Today we have a series of interesting stories all discussing SIBs from slightly different perspectives, happy reading!
SIBs Are A Smart Way To Solve Old Problems
State lawmakers interested in solving old problems in a new way should spend a few moments thumbing through Rep. Hans Zeiger’s proposal to create something called “social impact bonds.”
Zeiger, R-Puyallup, has impressive bipartisan support for his bill, HB 2337, and managed to unite the state labor union, human-services advocates and the right-leaning Washington Policy Center. It is a low-risk bill. It sets up a 14-member steering committee, tasked with finding one pilot project this year.
How To Get Bankers To Pay To Reduce Prison Recidivism
The notion of inviting venture capitalists into the state human services system sounds, I’ll admit, a bit creepy. When I heard that notion was floating around the 2014 Legislature, my thoughts went to the private prison industry and its dismal race-to-the-bottom practices.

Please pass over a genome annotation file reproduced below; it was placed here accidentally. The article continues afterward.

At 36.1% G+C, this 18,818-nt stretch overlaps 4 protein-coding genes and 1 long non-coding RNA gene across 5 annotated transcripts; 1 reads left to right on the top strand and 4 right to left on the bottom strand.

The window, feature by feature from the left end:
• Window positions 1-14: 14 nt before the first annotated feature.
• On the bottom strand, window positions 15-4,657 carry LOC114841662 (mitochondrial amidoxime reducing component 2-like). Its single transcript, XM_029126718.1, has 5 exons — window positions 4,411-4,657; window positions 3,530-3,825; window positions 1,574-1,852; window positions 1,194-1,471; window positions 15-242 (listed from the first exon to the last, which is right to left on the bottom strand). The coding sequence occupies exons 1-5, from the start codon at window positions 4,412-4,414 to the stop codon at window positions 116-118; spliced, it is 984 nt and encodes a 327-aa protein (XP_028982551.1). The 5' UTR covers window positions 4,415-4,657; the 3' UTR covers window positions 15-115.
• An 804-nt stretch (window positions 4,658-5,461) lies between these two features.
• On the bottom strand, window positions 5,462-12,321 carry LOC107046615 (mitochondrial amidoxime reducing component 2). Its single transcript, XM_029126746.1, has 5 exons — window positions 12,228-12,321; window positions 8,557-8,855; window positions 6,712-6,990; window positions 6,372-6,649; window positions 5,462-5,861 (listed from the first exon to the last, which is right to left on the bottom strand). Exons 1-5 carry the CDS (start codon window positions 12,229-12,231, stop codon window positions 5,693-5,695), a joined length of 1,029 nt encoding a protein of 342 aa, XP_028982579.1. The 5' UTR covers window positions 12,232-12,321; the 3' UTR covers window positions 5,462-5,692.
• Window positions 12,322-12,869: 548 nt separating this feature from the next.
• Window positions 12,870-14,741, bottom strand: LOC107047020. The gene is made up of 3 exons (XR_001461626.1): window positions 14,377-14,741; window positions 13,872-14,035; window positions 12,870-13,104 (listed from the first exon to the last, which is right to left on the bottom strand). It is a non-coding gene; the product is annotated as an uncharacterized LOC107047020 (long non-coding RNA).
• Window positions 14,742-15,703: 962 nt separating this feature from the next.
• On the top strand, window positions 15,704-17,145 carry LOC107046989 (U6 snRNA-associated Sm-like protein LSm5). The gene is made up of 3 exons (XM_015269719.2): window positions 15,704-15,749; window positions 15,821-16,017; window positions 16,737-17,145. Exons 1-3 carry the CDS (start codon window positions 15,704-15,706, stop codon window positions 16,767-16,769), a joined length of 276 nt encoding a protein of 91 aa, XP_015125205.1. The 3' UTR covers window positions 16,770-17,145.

When officials at England’s Peterborough Prison got frustrated about the increasing financial and societal cost of re-arresting, re-convicting and re-imprisoning the same people every few years, they turned to a new approach. The approach involved an innovative tool known as a “social impact bond,” in which outside investors pay the upfront program costs in exchange for a portion of government savings if (and only if) the program works.
In Peterborough’s case, the result was a 6 percent drop in recidivism at a time when rates increased by 16 percent nationwide.
Now imagine how universities — with their vast resources, research capabilities and connections — in concert with government, civil society and business sectors — could create, promote and nurture programs as innovative as the Peterborough experiment and even more so.
Can you do good and do well? This is the driving question for impact investors…By some estimates, in the next 30 years, there will be as much as $6 trillion of private money looking to be deployed in this way.